I’ve been quite a keen follower of virtualisation since the early days of availability on commodity hardware. Obviously, big rigs like IBM, HP etc have been doing hardware partitioning since time immemorial, but I’m interested in the stuff that lets me run an OS concurrently with my main OS on a desktop.
To my mind, one of the big advantages of Windows (and to a lesser extent Linux) is the homogeneity of the OS on desktops and server. That is, if I write an application, website, database etc on my Windows PC, compile and run it, it should deploy to my Windows Server without any changes. This is in stark contrast to the development model for older big iron systems, where the development happened on the system itself, probably on a dedicated development partition, but quite certainly not on my Windows (OS/2, DOS etc) workstation without cross-compilation.
Nowadays, it’s taken for granted, but that’s always been in the back of my mind. With virtualisation, I can now deploy a test partition on a development server for Windows. It’s not just for development, but for testing too, and in my current path to get my Microsoft certifications up-to-date, it’s a godsend. I’ve got a fairly sizeable server that does almost all of my home tasks; file shares, email relay and filtering, VNC, photo sharing website, music streaming, proxying, VPN, and I’m working on VoIP. The thing is, it’s Linux.
I run Fedora. At one point I banished Microsoft from my home, just to see if it was possible. I wanted to accomplish as much of my home automation and services using open-source software as possible, and put Fedora on my main server (it’s actually been there for ages), Fedora on my power laptop and Ubuntu on my lighter laptop. and hey-ho, it works!
Well, actually, my mileage varied. Ubuntu is just great, it works well with laptop hardware (especially the Intel graphics), wireless and sound. Fedora also just works, that is until I tried to virtualise on the laptop.
I had read about Xen some years back, and how it offered paravirtualisation on Linux. I tried to get that working, but once I figured out it interrupts communications with my Radeon chip (they claimed it wouldn’t) I dropped it. Enter KVM, stage right!
I’ve been a keen follower of AMD’s hardware virtualisation (Pacifica) since the inception. I’ve actually been a very big fan of AMD’s for some time, but that’s for another post. VMware and other players have been doing hardware virtualisation for some time, but the Intel architecture just doesn’t play well with others, meaning the host OS and hypervisor needed to do a lot more work than ideally required to keep up the illusion for the guest. VMware’s intellectual property in the regard is substantial, and for years were the cut-and-dried leader in the field.
Qemu is a mature hardware emulator I’ve been using for years that runs all kinds of CPUs on multiple host OSs, but still runs in user space (i.e. no kernel privileges, and a lot of context switching for privileged ops). As soon as the kernel module is loaded (kqemu), things perform rather well indeed, but still noticeably slower than bare metal.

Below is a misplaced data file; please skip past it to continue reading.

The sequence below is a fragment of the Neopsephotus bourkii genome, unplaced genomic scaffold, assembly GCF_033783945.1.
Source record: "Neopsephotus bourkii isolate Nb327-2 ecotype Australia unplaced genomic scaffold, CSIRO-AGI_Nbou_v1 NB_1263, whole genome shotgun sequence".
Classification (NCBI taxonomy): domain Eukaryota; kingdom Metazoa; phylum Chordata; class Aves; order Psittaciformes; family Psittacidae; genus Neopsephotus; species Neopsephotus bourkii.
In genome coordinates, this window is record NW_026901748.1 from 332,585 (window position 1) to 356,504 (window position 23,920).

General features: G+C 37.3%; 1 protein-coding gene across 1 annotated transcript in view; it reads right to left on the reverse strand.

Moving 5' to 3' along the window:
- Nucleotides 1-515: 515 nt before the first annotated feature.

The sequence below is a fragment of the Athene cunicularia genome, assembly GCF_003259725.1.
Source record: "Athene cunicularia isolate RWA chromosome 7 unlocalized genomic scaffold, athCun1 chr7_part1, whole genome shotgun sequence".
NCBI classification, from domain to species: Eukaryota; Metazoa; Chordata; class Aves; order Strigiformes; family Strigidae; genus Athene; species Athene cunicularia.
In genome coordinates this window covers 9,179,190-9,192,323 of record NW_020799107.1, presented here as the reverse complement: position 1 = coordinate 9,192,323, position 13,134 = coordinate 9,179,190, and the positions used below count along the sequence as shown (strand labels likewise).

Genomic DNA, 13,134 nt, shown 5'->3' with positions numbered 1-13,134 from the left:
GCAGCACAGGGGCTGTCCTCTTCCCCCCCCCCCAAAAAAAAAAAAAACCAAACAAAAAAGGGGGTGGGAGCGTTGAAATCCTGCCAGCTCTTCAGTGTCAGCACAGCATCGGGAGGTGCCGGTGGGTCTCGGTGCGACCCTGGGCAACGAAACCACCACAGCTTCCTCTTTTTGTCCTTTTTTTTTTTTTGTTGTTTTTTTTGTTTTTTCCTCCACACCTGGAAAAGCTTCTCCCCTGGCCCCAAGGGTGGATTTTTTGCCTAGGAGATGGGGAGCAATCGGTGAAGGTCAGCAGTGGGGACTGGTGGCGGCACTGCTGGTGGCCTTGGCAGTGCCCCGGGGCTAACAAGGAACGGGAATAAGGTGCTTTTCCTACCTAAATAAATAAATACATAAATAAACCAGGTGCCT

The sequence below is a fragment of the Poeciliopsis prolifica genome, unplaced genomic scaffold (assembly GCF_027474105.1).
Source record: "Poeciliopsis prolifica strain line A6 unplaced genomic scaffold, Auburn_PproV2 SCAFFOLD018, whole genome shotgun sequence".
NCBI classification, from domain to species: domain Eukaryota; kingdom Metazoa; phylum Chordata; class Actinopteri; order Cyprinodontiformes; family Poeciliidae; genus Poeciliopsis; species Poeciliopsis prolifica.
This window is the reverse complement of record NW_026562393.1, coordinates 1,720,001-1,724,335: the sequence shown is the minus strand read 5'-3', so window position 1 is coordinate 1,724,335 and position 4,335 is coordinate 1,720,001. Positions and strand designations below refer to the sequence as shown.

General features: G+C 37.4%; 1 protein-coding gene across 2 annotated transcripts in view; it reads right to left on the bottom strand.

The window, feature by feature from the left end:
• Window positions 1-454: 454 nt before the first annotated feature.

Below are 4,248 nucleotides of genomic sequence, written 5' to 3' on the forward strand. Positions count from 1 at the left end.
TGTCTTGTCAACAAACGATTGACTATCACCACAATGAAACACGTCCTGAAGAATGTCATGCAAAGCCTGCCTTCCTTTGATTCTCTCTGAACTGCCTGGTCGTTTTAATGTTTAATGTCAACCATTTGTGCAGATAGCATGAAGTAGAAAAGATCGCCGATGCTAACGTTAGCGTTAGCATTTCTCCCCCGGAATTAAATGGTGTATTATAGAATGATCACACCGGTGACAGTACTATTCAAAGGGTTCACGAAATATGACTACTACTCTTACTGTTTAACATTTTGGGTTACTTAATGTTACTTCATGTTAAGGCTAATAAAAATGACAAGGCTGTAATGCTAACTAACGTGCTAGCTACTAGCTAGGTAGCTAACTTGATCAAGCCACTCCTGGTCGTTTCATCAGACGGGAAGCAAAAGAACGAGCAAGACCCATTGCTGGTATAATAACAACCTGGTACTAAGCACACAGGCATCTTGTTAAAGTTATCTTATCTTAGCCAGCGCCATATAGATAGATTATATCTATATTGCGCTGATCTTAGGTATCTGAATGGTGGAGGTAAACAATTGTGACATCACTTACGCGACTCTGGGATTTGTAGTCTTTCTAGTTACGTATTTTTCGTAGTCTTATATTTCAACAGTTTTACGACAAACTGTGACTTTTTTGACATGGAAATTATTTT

Hardware virtualisation (HVM) in Intel chips changed that, since now a lot of the grunt work like intercepting privileged interrupts can be caught by the CPU and sent off to the Hypervisor efficiently. In no time at all, the existing Qemu binaries were extended to include KVM, Kernel-based Virtual Machines. I’ve been a convert ever since.
By using a well-established virtualisation platform like Qemu, with excellent hardware support, KVM runs a lot of guests!
So why am I raving about this? Well, I often get asked why a Microsoft techie runs Linux. As I have previously stated, I tinker, and Linux offers me that chance. I get to play with raid in granular detail. Layered on that is LVM, which virtualises storage. You don’t have to get that complex, but it’s the closest I can come to simulating a SAN in my own home, with resilient, abstracted hardware hidden from the VM.
I make and break bridges and virtual networks on the fly. I’ve got three gigabit Ethernet ports, and segregate them by function – to the point where ALL VM traffic is on a dedicated port, so that if a VM talks to the host it pops out through the physical switch and back in on the front interface.
Here’s the key thing: While all of this is probable available from other vendors, and some parts may even be free, I’m in control. Sure documentation can be sketchy, and it requires a lot more basic knowledge of networking, storage and hardware architectures than other solutions, I’m hardly take my car to a garage to be serviced if I wanted to be a mechanic, I’d get dirty. Break things definitely, but that’s a great learning tool.
My power laptop used to break whenever I entered standby, and I mean trash the root file system (ext3 to boot, supposedly bullet-proof) so I filed a bug. As it turns out, it only happened when I was running HVM, so I applied a patch published 30 days before to my kernel. Voila!
Now this is a big thing! Without being a paid customer of Redhat’s, I got a problem resolved quickly and comfortably. I must stress here that Fedora is BETA software, permanently, and I expect it to break, but frankly for my needs it’s just fine, and when I can get things like this resolved, even better.
Sure, it’s painful, but it’s all under my control. I’ve scripted Windows 2003 deployments with snapshots that boot a new instance, sysprepped and ready to go, in 7 minutes. IPTables lets me simulate complex networks, firewalls and even lossy links.
I remain firmly impressed!